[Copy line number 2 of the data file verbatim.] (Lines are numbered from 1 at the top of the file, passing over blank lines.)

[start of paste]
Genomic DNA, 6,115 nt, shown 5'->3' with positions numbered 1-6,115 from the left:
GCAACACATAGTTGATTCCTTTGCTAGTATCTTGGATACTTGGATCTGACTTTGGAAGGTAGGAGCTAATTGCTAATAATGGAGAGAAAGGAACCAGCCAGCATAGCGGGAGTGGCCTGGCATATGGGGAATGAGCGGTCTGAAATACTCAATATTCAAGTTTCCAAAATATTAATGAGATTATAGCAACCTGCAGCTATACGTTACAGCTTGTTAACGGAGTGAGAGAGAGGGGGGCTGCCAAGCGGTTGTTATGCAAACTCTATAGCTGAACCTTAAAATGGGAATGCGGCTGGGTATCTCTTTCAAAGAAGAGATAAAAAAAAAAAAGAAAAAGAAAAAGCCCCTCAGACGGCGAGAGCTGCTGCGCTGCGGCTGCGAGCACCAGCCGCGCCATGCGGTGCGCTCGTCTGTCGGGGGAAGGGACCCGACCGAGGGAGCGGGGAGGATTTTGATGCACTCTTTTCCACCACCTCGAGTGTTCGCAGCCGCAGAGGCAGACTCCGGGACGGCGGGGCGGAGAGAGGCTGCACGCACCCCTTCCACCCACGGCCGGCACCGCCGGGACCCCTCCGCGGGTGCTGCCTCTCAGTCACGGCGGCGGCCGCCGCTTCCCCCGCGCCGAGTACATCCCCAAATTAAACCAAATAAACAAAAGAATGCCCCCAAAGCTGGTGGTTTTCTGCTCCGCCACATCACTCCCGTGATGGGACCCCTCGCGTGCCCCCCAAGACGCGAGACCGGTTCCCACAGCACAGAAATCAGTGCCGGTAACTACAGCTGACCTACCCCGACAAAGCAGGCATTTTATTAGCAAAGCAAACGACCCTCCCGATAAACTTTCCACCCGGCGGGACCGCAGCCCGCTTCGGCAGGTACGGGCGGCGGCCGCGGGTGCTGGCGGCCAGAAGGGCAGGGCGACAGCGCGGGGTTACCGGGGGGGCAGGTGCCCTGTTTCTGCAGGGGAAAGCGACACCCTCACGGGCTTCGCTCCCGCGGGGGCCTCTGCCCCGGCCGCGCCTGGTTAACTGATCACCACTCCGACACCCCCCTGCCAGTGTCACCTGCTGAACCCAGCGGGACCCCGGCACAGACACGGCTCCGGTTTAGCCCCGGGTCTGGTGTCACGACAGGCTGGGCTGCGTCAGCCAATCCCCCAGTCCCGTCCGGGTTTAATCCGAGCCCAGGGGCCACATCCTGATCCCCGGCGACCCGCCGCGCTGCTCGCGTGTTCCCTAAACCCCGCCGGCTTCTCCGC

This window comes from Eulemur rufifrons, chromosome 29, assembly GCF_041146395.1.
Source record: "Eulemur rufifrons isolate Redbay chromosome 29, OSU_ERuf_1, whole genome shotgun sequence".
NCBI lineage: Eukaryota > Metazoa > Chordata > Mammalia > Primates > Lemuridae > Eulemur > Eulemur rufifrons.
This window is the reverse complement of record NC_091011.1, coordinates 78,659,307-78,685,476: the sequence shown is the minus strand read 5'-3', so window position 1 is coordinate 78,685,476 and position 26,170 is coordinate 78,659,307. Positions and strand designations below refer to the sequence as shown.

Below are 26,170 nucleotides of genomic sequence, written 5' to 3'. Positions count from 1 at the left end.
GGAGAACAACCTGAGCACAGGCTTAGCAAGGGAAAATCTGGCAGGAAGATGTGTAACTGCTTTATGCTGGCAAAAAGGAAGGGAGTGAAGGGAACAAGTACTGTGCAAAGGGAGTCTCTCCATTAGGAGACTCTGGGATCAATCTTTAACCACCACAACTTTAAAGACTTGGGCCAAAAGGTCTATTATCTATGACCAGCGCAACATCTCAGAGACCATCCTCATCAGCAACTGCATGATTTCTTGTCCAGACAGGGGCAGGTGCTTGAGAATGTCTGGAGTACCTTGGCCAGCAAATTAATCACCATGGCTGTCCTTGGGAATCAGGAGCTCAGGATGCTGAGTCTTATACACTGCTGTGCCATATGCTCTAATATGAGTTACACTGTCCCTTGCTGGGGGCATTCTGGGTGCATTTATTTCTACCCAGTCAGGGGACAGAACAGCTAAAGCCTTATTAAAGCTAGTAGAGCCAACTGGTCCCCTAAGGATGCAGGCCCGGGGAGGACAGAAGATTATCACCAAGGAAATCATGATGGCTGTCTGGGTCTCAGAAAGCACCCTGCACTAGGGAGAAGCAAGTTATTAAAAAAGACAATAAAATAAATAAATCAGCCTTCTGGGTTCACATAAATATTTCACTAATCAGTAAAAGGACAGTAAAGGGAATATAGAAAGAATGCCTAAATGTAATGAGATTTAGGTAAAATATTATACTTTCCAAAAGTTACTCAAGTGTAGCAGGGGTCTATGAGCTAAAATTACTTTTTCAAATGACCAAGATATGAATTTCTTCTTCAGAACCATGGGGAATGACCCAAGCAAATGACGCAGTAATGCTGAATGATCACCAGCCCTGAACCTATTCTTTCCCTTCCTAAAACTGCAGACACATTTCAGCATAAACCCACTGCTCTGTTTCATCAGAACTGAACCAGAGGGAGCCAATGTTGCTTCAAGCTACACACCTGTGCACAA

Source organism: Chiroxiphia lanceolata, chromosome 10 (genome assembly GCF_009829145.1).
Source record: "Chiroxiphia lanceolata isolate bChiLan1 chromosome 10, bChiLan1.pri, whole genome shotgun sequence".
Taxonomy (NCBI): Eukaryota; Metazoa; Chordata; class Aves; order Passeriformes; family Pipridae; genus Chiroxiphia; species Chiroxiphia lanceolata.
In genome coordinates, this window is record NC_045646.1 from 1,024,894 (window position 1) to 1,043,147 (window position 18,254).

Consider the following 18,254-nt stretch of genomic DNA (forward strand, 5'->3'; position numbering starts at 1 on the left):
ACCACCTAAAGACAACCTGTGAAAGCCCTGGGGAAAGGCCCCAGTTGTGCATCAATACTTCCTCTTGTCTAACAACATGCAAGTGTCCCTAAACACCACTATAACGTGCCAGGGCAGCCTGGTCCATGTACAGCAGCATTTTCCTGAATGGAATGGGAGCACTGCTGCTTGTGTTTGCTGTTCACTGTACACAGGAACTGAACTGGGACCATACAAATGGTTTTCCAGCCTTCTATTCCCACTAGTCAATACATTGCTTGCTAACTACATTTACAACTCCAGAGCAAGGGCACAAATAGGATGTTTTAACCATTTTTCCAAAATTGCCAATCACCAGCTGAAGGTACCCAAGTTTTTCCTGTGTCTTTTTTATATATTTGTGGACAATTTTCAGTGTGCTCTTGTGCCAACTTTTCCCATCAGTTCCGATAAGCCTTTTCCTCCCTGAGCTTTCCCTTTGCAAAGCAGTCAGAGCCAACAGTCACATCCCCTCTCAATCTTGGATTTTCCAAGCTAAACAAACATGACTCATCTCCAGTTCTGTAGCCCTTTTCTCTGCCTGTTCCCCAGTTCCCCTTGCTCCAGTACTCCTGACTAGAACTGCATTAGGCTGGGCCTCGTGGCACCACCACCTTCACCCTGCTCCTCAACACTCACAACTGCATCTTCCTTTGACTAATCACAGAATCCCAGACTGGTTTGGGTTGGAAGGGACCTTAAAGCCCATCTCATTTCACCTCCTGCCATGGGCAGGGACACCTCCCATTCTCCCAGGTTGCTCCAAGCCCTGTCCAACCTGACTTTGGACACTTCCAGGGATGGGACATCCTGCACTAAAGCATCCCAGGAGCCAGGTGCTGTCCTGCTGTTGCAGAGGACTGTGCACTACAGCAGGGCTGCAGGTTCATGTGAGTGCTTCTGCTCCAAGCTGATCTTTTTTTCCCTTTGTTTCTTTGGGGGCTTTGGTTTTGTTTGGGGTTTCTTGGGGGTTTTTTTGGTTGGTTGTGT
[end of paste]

GCAACACATAGTTGATTCCTTTGCTAGTATCTTGGATACTTGGATCTGACTTTGGAAGGTAGGAGCTAATTGCTAATAATGGAGAGAAAGGAACCAGCCAGCATAGCGGGAGTGGCCTGGCATATGGGGAATGAGCGGTCTGAAATACTCAATATTCAAGTTTCCAAAATATTAATGAGATTATAGCAACCTGCAGCTATACGTTACAGCTTGTTAACGGAGTGAGAGAGAGGGGGGCTGCCAAGCGGTTGTTATGCAAACTCTATAGCTGAACCTTAAAATGGGAATGCGGCTGGGTATCTCTTTCAAAGAAGAGATAAAAAAAAAAAAGAAAAAGAAAAAGCCCCTCAGACGGCGAGAGCTGCTGCGCTGCGGCTGCGAGCACCAGCCGCGCCATGCGGTGCGCTCGTCTGTCGGGGGAAGGGACCCGACCGAGGGAGCGGGGAGGATTTTGATGCACTCTTTTCCACCACCTCGAGTGTTCGCAGCCGCAGAGGCAGACTCCGGGACGGCGGGGCGGAGAGAGGCTGCACGCACCCCTTCCACCCACGGCCGGCACCGCCGGGACCCCTCCGCGGGTGCTGCCTCTCAGTCACGGCGGCGGCCGCCGCTTCCCCCGCGCCGAGTACATCCCCAAATTAAACCAAATAAACAAAAGAATGCCCCCAAAGCTGGTGGTTTTCTGCTCCGCCACATCACTCCCGTGATGGGACCCCTCGCGTGCCCCCCAAGACGCGAGACCGGTTCCCACAGCACAGAAATCAGTGCCGGTAACTACAGCTGACCTACCCCGACAAAGCAGGCATTTTATTAGCAAAGCAAACGACCCTCCCGATAAACTTTCCACCCGGCGGGACCGCAGCCCGCTTCGGCAGGTACGGGCGGCGGCCGCGGGTGCTGGCGGCCAGAAGGGCAGGGCGACAGCGCGGGGTTACCGGGGGGGCAGGTGCCCTGTTTCTGCAGGGGAAAGCGACACCCTCACGGGCTTCGCTCCCGCGGGGGCCTCTGCCCCGGCCGCGCCTGGTTAACTGATCACCACTCCGACACCCCCCTGCCAGTGTCACCTGCTGAACCCAGCGGGACCCCGGCACAGACACGGCTCCGGTTTAGCCCCGGGTCTGGTGTCACGACAGGCTGGGCTGCGTCAGCCAATCCCCCAGTCCCGTCCGGGTTTAATCCGAGCCCAGGGGCCACATCCTGATCCCCGGCGACCCGCCGCGCTGCTCGCGTGTTCCCTAAACCCCGCCGGCTTCTCCGC